MOSCOW — Russian President Vladimir Putin has granted Russian citizenship to former U.S. security contractor Edward Snowden, according to a decree signed Monday by the Russian leader.
Snowden is one of 75 foreign citizens listed by the decree as being granted Russian citizenship. The decree was published on an official government website.
Snowden, a former contractor with the U.S. National Security Agency, has been living in Russia since 2013 to escape prosecution in the U.S. after leaking classified documents detailing government surveillance programs.
He was granted permanent Russian residency in 2020 and said at the time that he planned to apply for Russian citizenship without renouncing his U.S. citizenship.
Snowden’s lawyer, Anatoly Kucherena, told Russia's state news agency RIA Novosti that the former contractor's wife Lindsay Mills, an American who has been living with him in Russia, will also be applying for a Russian passport. The couple had a child in December 2020.
Snowden, who has kept a low profile in Russia and occasionally criticized Russian government policies on social media, said in 2019 that he was willing to return to the U.S. if he’s guaranteed a fair trial.
He hasn't commented on being granted Russian citizenship.
The move comes as Moscow is mobilizing reservists for what the Kremlin calls a “special military operation” in Ukraine. In Russia, almost every man is considered a reservist until age 65, and officials on Monday stressed that men with dual citizenship are also eligible for the military call-up.
Snowden, however, has never served in the Russian armed forces, so he is not eligible to be mobilized, his lawyer Kucherena told the Interfax news agency. Having previous combat or military service experience has been considered the main criteria in the call-up.
Snowden leaked documents that showed how the NSA collected huge amounts of data that passed through U.S.-based Internet companies. He also revealed details about the classified U.S. intelligence budget and the extent of American surveillance on foreign officials, including the leaders of U.S.-allied countries.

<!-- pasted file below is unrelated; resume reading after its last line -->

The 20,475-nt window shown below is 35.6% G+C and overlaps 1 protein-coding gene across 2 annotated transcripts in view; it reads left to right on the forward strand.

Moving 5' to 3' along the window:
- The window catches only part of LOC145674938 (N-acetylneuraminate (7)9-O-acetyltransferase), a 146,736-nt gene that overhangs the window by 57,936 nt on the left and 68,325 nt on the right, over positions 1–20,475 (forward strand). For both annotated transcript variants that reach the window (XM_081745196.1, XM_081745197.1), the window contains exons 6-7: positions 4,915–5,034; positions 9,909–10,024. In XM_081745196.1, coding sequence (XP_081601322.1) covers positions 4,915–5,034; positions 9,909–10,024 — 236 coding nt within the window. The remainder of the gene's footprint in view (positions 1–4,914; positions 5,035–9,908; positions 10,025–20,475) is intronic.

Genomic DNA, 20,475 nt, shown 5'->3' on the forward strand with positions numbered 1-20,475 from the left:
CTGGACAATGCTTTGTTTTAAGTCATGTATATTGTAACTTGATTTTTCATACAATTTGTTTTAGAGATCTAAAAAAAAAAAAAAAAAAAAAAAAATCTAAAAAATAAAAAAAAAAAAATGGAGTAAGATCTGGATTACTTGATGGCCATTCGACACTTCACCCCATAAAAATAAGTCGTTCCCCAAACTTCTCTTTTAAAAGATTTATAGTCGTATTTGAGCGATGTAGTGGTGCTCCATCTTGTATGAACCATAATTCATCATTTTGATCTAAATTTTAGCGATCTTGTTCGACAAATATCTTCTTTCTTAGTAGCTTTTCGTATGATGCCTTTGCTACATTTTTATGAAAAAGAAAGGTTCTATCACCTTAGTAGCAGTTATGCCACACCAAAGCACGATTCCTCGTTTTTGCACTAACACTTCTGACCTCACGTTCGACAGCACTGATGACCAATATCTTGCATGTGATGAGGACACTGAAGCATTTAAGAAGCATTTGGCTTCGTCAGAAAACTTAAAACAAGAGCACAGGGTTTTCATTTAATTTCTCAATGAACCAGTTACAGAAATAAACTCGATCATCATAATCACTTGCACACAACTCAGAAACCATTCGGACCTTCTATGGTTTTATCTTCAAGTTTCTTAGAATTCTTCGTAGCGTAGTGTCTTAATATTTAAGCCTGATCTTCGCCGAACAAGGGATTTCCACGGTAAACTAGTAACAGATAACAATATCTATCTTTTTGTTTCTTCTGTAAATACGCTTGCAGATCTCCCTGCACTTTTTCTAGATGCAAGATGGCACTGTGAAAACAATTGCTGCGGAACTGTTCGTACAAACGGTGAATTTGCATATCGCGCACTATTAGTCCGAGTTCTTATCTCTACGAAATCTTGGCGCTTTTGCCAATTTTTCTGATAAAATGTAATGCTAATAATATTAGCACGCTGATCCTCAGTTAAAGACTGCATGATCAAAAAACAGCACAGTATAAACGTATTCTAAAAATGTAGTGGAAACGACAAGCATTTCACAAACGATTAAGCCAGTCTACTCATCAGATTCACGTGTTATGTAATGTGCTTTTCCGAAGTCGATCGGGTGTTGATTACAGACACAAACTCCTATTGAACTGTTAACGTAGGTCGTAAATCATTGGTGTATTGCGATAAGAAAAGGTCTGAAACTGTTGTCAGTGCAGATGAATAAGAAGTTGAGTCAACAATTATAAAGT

Snowden has said he made the disclosures because he believed the U.S. intelligence community had gone too far and wrongly infringed on civil liberties. He also has said he didn’t believe the administration of former President Barack Obama, which was in office when he leaked the records to journalists, would act had he made an internal whistleblower complaint instead.
He has since become a well-known speaker on privacy and intelligence, appearing remotely at many events from Russia. But he also remains controversial among members of the intelligence community, and current and former officials from both U.S. political parties say he endangered global security by exposing important programs.
Snowden’s decision to turn against the NSA came when he used his programming skills to to create a repository of classified in-house notes on the agency’s global snooping and as he built a backup system for agency data, he wrote in his 2019 book “Permanent Record.”
Reading through the repository, Snowden said he began to understand the extent of his government’s stomping on civil liberties and became sullen, “cursed with the knowledge that all of us had been reduced to something like children, who’d been forced to live the rest of their lives under omniscient parental supervision.”
Snowden was charged in 2013 with unauthorized disclosure of U.S. national security and intelligence information as well as theft of government property. The Justice Department also sued to stop Snowden from collecting profits on his memoir, saying he had violated his nondisclosure agreements with intelligence agencies.
Snowden's acceptance of Russian citizenship is likely to drive more criticism against him from people who say he has remained silent on issues such as the conflict in Ukraine.
Associated Press writers Nomaan Merchant in Washington and Frank Bajak in Boston contributed to this report.